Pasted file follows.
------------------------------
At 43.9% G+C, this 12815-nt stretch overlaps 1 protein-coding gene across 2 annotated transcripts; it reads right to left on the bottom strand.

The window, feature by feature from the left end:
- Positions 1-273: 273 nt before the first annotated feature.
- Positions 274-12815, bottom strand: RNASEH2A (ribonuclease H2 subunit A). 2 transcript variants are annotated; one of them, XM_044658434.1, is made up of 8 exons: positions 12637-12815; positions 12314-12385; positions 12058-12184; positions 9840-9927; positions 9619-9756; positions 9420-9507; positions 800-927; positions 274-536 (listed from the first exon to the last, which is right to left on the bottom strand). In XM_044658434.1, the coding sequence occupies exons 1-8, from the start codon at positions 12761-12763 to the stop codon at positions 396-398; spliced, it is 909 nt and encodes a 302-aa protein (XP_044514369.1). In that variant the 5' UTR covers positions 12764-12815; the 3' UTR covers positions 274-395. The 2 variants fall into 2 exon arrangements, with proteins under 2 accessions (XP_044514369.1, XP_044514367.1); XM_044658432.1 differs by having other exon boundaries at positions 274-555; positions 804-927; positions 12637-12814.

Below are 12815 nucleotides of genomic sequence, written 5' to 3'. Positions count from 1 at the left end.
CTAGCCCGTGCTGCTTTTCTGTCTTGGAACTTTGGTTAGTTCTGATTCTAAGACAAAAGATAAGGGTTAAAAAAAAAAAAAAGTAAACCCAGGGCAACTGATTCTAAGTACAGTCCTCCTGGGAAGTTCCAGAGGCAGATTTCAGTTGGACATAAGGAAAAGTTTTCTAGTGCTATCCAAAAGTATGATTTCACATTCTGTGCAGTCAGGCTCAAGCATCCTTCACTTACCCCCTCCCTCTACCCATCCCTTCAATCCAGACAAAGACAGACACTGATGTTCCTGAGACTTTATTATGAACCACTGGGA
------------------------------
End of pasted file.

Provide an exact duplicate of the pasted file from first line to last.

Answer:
At 43.9% G+C, this 12815-nt stretch overlaps 1 protein-coding gene across 2 annotated transcripts; it reads right to left on the bottom strand.

The window, feature by feature from the left end:
- Positions 1-273: 273 nt before the first annotated feature.
- Positions 274-12815, bottom strand: RNASEH2A (ribonuclease H2 subunit A). 2 transcript variants are annotated; one of them, XM_044658434.1, is made up of 8 exons: positions 12637-12815; positions 12314-12385; positions 12058-12184; positions 9840-9927; positions 9619-9756; positions 9420-9507; positions 800-927; positions 274-536 (listed from the first exon to the last, which is right to left on the bottom strand). In XM_044658434.1, the coding sequence occupies exons 1-8, from the start codon at positions 12761-12763 to the stop codon at positions 396-398; spliced, it is 909 nt and encodes a 302-aa protein (XP_044514369.1). In that variant the 5' UTR covers positions 12764-12815; the 3' UTR covers positions 274-395. The 2 variants fall into 2 exon arrangements, with proteins under 2 accessions (XP_044514369.1, XP_044514367.1); XM_044658432.1 differs by having other exon boundaries at positions 274-555; positions 804-927; positions 12637-12814.

Below are 12815 nucleotides of genomic sequence, written 5' to 3'. Positions count from 1 at the left end.
CTAGCCCGTGCTGCTTTTCTGTCTTGGAACTTTGGTTAGTTCTGATTCTAAGACAAAAGATAAGGGTTAAAAAAAAAAAAAAGTAAACCCAGGGCAACTGATTCTAAGTACAGTCCTCCTGGGAAGTTCCAGAGGCAGATTTCAGTTGGACATAAGGAAAAGTTTTCTAGTGCTATCCAAAAGTATGATTTCACATTCTGTGCAGTCAGGCTCAAGCATCCTTCACTTACCCCCTCCCTCTACCCATCCCTTCAATCCAGACAAAGACAGACACTGATGTTCCTGAGACTTTATTATGAACCACTGGGA